Very Busy Toddler

Each time your child visits the museum it’s a brand new experience.

“Treehouse…been there, done that,” you might think after your first or second visit, but not so fast— for kids, the museum experience is never the same.

It’s true! Children are constantly creating new experiential memories that scaffold them to higher thinking. Think of it this way: On one visit, your little one learns how the nuts and bolts work. During their next visit, those very skills help them to build a massive structure in Skyline that you will take a billion pics of and gram the tags #childgenius #futurearchitect #chicagochildrensmuseum.

Studies show that the best way to learn is by making experiential connections.

Take it from me: I can tell my mother how to use Snapchat, but it’s not until she sends me a ton of selfies of her as a puppy…or swapping faces with my dad (seriously, Mom: Enough)—that’s when I know she has learned this new skill.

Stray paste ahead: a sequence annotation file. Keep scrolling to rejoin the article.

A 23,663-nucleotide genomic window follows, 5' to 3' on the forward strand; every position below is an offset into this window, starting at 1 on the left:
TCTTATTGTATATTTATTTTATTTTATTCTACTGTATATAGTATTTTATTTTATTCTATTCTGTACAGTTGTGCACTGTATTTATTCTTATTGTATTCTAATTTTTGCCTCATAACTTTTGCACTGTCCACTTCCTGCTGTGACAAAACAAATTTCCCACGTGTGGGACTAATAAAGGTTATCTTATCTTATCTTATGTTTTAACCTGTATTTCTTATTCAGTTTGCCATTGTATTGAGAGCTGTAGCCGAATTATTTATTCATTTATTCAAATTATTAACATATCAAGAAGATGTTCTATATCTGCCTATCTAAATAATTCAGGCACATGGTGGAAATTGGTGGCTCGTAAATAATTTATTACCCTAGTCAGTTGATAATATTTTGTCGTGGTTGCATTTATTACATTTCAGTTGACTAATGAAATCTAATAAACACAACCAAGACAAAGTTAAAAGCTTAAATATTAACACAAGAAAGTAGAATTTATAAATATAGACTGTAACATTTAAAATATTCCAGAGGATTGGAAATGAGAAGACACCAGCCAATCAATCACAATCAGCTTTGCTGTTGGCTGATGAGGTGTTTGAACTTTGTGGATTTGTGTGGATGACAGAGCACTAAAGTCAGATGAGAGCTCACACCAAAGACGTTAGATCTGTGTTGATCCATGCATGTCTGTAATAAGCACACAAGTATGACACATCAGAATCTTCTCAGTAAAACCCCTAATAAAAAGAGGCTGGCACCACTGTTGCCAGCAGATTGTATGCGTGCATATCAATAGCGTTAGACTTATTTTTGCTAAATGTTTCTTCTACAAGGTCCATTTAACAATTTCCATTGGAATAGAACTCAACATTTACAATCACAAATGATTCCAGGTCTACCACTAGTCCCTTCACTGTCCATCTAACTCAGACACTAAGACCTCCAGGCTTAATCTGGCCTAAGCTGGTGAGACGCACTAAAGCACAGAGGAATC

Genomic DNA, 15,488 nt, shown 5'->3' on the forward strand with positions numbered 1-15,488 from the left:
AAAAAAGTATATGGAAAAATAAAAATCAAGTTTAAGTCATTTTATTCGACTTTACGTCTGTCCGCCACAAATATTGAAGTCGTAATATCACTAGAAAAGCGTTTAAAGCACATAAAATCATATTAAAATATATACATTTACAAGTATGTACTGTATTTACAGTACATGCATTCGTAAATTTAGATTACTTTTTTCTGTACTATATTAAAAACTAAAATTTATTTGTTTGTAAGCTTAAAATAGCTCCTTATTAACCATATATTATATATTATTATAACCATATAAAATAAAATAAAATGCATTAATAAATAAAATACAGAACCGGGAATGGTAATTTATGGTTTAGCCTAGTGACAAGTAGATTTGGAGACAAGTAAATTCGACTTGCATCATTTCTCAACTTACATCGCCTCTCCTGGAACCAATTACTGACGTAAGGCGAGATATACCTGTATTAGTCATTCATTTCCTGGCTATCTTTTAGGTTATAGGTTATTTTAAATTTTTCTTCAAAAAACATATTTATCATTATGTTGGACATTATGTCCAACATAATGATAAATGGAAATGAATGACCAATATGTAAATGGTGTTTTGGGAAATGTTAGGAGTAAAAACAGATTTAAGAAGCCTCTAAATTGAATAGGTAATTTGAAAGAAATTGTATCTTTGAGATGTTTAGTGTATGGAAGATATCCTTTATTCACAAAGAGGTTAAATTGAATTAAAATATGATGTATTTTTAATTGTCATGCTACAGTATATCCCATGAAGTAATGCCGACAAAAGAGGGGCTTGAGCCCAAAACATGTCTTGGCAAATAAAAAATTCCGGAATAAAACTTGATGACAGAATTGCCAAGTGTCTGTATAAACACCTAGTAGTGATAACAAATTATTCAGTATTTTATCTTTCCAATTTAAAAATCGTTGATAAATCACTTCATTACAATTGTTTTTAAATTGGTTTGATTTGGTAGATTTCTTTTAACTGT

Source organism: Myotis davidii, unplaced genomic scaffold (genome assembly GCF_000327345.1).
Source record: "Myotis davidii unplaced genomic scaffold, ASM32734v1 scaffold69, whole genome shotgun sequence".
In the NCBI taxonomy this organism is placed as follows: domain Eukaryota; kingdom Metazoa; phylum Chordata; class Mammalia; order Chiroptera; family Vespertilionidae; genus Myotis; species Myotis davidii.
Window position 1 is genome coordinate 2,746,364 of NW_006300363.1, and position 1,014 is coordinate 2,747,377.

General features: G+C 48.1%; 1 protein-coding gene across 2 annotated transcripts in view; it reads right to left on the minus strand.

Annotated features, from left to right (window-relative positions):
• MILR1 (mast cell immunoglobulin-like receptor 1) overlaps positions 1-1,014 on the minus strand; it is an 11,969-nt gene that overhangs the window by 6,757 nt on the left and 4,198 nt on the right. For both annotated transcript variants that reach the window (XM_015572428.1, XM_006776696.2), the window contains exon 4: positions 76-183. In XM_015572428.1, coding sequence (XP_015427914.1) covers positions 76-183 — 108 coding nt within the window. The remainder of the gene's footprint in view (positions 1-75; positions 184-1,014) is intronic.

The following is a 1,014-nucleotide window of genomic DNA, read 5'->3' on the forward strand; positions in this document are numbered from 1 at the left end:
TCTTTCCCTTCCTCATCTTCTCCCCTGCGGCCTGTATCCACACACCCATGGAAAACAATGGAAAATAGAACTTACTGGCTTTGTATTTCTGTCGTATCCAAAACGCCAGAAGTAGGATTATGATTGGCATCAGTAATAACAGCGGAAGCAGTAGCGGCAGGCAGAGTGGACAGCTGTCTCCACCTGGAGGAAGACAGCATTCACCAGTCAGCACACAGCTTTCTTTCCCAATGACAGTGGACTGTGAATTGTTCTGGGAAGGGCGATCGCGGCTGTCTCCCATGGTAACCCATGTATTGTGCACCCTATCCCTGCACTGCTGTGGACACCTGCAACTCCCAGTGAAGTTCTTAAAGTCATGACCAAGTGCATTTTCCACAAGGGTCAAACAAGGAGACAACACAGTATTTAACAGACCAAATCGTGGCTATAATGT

Play creates the same experiential connections to power amazing brain-building results. Between birth and five, children make more neurological connections than any other time in their lives. If only there was a place designed for children where they could learn through play…oh, wait… There is!

Now that you know all of the amazing benefits of play and experiential learning, let’s take a closer look at some of the exhibits at Chicago Children’s Museum.

Treehouse Trails

Ah! The great outdoors without the bugs and rain. Use all your senses as you explore the trickle of the water from the waterfall. Practice your hand and eye coordination as you catch fish in our stream. Make a delicious meal, and real life connections, as you play in the cabin. Play in the canoe, climb a rope, and go down the slide as you take safe risks…and get out some energy.

Very Busy Toddler Video 1 blog image

Fun Facts (for your next playgroup): Crawling into Reading

Few things make me cringe. While stepping on a rogue Lego with bare feet tops the list, a parent stating that their child skipped crawling and went straight into walking comes in at a close second.